Arndt–Schulz rule

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Arndt–Schulz rule or Schulz' law is a claimed law concerning the effects of pharmaca or poisons in various concentrations. It states that:[1]

For every substance, small doses stimulate, moderate doses inhibit, large doses kill.

That is to say, highly diluted pharmaca or poisons enhance life processes, while strong concentrations may inhibit these processes and even terminate them.

The rule was named after Hugo Paul Friedrich Schulz and Rudolf Arndt. The latter originally formulated it in 1888. However, the exceptions to the rule are so numerous that it can not be considered a general law. For instance, many paralysing substances have no exciting effect in weak doses, and what constitutes a weak, medium or strong stimulus is highly individual, as pointed out by Arndt himself.

The rule is no longer cited in modern pharmacology texts, having been supplanted by the theory of hormesis.

Scientific Basis for Homeopathy[edit]

This rule has been claimed by some homeopaths as supporting their theories.[1] However, this rule does not apply to the dilutions typically used by homeopaths, which have a high probability of containing no molecules of the diluted substance. To explain the purported therapeutic powers of homeopathic remedies Jacques Benveniste created the postulate of "water memory". However, subsequent research has shown that the perturbations of the hydrogen bond network required for water memory are extremely short, and cannot persist for more that a few femptoseconds. Such evidence renders the water memory hypothesis insufficient to explain any perceived effect of a chemical compound after its removal from a solution.[2]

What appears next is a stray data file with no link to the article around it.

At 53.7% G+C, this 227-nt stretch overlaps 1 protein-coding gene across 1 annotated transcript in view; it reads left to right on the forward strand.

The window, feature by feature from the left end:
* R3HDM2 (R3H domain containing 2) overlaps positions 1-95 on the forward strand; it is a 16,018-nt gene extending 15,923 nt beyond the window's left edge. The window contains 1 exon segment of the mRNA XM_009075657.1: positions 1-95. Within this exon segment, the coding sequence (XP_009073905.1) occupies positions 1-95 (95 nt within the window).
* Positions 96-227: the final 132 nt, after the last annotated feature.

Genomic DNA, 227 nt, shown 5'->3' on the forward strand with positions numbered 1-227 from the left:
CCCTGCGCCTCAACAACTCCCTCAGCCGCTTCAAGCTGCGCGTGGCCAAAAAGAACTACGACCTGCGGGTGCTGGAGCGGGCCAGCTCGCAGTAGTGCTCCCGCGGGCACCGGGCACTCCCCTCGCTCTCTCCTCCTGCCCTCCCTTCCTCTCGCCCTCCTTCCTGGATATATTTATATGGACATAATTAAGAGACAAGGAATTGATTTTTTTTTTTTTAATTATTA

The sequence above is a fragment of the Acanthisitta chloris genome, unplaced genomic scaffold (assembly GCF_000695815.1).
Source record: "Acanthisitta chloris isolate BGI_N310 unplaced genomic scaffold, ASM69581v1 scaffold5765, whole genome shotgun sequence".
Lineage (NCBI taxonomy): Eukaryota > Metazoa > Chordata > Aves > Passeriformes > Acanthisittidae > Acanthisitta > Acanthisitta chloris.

Historical Perspective[edit]

Early studies of how living systems react to stimuli showed that physiological responses could be obtained with some regularity upon exposure to defined doses. Devising a mechanism for these observations proved difficult, and a significant amount of scientific effort was expended on the subject. The work of Arndt and Schultz, along with that of Ernst Heinrich Weber and Gustav Theodor Fechner, was called upon to provide some explanation for observed relationships between dose and response during the early days of pharmacology. However, other concepts such as Hormesis and Receptor Theory eventually supplanted such "laws" as a more complete and well-defined means of describing how chemicals and physiological systems interact.[3][4]

See also[edit]


  1. ^ a b Paul Callinan. "Homeopathy: How does it work?". Archived from the original on 2008-01-18. Retrieved 15 August 2009. 
  2. ^ Cowan ML, Bruner BD, Huse N, et al. (2005). "Ultrafast memory loss and energy redistribution in the hydrogen bond network of liquid H2O". Nature 434 (7030): 199–202. doi:10.1038/nature03383. PMID 15758995. 
  3. ^ Kenakin, Terry (2009). A Pharmacology Primer. Oxford, UK: Elsevier Academic Press. p. 3. 
  4. ^ Holmstedt, B.; Liljestrand, G. (1981). Readings in Pharmacology. New York, USA: Raven Press.